Five arrested in Madrid train attacks

3 Moroccans, 2 Spaniards with Indian passports held

`We should not rule out anything'

Videotape saying al-Qaida is responsible was found

March 14, 2004|By Todd Richissin | Todd Richissin,SUN FOREIGN STAFF

MADRID, Spain - Authorities arrested three Moroccans and two Spaniards with Indian passports in the capital yesterday in connection with train bombings that killed 200 people, and the country's interior minister said early today that a videotape claiming al-Qaida responsibility for the attack had been found.

The interior minister, Angel Acebes, said he could not confirm the authenticity of the videotape and said investigators have not determined whether those arrested were tied to al-Qaida. He left open the possibility that Basque separatists, who he originally had said were "undoubtedly" responsible for the attacks, were somehow involved.

The arrests came as Spaniards began burying those killed in the attacks and as they prepared to head to the polls today to vote for a new parliament, which will determine a new prime minister.

The suspects "could be related to Moroccan extremist groups," Acebes said at a news conference last night that was broadcast on Spain's television stations. "But we should not rule out anything. Police are still investigating all avenues. This opens an important avenue."

At a second news conference called after midnight, Acebes announced the discovery of the videotape, which was found after an Arabic-speaking man called a television station to say where it could be located.

Acebes said a man speakingin Arabic on the tape and identifying himself as the military spokesman of al-Qaida in Europe claimed that the group was responsible for the attacks.

"We declare our responsibility for what happened in Madrid exactly 2 1/2 years after the attacks on New York and Washington," said the man, according to a translation of the tape. "It is a response to your collaboration with the criminals Bush and his allies."

The speaker was identified as Abu Dujan al Afghani. Acebes said he was not known to authorities in Spain.

Earlier yesterday, police said they were hunting for three men who were said to be seen wearing ski masks and carrying backpacks toward the trains that were bombed. The connection between those arrested and the three being sought was unclear.

In addition to the five people arrested, police said two Spaniards were being questioned.

A Moroccan government spokesman identified the three Moroccans as Jamal Zougam, 30; Mohamed Bekkali, 31; and Mohamed Chaoui, 34. The government said all three were from northern Morocco but gave no other details.

All of the arrests were linked to a mobile telephone and charge card for it found in a gym bag filled with explosives that failed to detonate aboard one of the bombed trains, he said.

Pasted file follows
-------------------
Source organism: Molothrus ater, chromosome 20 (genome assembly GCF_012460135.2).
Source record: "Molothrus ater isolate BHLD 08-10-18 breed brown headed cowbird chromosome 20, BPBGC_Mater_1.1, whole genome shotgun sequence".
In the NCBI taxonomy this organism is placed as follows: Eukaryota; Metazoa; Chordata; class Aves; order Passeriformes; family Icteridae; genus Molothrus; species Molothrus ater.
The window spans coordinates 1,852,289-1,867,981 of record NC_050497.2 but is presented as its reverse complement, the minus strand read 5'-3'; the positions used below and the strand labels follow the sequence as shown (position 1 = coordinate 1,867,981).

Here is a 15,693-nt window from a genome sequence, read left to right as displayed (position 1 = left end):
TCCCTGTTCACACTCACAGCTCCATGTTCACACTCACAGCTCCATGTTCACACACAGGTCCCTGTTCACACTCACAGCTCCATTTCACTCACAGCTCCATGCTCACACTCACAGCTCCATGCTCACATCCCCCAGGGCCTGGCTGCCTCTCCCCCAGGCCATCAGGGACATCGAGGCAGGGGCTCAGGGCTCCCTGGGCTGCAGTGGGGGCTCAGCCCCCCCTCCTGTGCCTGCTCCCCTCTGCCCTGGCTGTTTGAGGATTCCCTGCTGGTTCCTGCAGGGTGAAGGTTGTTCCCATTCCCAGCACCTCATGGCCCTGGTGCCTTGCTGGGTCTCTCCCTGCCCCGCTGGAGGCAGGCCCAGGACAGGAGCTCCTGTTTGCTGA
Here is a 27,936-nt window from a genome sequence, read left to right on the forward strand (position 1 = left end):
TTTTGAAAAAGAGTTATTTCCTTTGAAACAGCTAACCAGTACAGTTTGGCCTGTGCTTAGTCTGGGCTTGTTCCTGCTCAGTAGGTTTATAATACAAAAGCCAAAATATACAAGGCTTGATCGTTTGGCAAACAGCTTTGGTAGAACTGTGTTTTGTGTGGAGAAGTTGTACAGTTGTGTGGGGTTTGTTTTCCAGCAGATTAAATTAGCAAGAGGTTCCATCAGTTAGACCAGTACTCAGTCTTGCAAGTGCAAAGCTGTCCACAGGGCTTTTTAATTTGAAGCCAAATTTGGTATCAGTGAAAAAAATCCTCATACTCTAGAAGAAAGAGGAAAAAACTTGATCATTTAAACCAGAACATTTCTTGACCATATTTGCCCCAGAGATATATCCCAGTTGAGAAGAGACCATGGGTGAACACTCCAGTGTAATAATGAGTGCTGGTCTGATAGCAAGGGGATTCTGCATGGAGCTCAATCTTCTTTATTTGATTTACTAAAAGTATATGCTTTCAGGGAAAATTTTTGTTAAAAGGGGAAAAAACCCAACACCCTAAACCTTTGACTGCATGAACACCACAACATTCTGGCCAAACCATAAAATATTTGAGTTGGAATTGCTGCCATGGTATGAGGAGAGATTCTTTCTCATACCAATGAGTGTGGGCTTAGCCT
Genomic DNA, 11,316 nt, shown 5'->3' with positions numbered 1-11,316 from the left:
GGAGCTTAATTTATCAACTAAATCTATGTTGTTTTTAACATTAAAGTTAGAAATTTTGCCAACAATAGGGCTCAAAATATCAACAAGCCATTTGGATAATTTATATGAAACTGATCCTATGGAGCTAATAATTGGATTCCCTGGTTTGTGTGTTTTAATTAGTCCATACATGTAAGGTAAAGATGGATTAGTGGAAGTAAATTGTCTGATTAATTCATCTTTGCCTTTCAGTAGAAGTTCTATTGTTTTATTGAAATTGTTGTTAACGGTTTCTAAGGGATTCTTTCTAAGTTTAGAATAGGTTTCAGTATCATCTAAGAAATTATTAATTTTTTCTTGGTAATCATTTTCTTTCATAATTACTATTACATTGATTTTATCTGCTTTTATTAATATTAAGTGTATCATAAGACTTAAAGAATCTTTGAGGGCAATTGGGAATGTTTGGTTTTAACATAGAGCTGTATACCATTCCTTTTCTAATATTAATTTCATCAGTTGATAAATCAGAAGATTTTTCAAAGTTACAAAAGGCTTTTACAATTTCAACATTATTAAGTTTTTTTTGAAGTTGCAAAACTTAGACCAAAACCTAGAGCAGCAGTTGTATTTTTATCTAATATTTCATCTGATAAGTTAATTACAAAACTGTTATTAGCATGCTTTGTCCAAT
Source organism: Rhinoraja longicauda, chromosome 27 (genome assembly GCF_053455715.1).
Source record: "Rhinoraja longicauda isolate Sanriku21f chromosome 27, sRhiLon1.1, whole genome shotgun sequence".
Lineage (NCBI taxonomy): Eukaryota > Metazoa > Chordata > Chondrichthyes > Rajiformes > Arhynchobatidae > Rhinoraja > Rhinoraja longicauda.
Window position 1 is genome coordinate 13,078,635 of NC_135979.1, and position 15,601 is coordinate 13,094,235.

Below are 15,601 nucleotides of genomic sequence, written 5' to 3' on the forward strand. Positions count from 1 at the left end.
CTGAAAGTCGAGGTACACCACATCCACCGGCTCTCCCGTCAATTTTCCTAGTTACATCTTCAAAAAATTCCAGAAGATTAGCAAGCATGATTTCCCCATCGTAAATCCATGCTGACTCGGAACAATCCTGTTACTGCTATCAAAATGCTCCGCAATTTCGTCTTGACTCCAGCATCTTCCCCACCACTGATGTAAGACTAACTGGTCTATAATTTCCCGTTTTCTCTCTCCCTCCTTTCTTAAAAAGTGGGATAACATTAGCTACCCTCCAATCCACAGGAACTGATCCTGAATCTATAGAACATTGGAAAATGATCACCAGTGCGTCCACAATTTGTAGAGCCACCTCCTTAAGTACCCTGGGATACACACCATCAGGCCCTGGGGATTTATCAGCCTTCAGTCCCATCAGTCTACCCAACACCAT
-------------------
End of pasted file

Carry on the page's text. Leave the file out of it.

Hours after Thursday's attacks, in which 10 bombs exploded on three trains and at least one station, police discovered detonators and an audiotape of verses from the Quran in a van near the station where the trains originated.

In response to a reporter's question, Acebes declined to absolve the Basque separatist group ETA from blame, saying that the investigators will focus on learning the motives and connections of the suspects. ETA has denied any connection to the bombings.

"Now they will have to be grilled and interviewed," he said at his first news conference. "We still must not rule out anything. We need to allow the police to carry out their investigation unhindered."

What effect the arrests could have on the election is unclear. Polls showed Prime Minister Jose Maria Aznar's Popular Party with a narrow lead over the opposition Socialists, but those polls ended - as did campaigning - with Thursday's bombing. Aznar is stepping down after two terms.

Political analysts here have said that if the attacks are pinned on ETA, Aznar's party could be helped because of his tough stance against the group. If al-Qaida is found to be involved in the bombings, they said, Aznar's party could be hurt for having backed the United States in its war with Iraq.

A statement from the interior ministry early this morning said the videotape threatened further attacks for such allegiances.

"This is a response to the crimes that you caused in the world, and specifically in Iraq and Afghanistan, and there will be more if God wills it," the man said.

Spain is among the European countries that have been most involved in efforts to dismantle al-Qaida. Since the attacks of Sept. 11, 2001, Spanish authorities have arrested dozens of suspected al-Qaida members, most of them recent immigrants from North Africa, and many of them Moroccan. Spain was the first country to indict Osama bin Laden in connection with the attacks on the United States.

But Mariano Rajoy, who will succeed Aznar as prime minister if the Popular Party is returned to power, only a few hours before the arrests and the discovery of the videotape were announced, stood by earlier statements that the attackers were homegrown.

"There are certain facts that deep inside me make me believe that ETA was responsible," Rajoy said.

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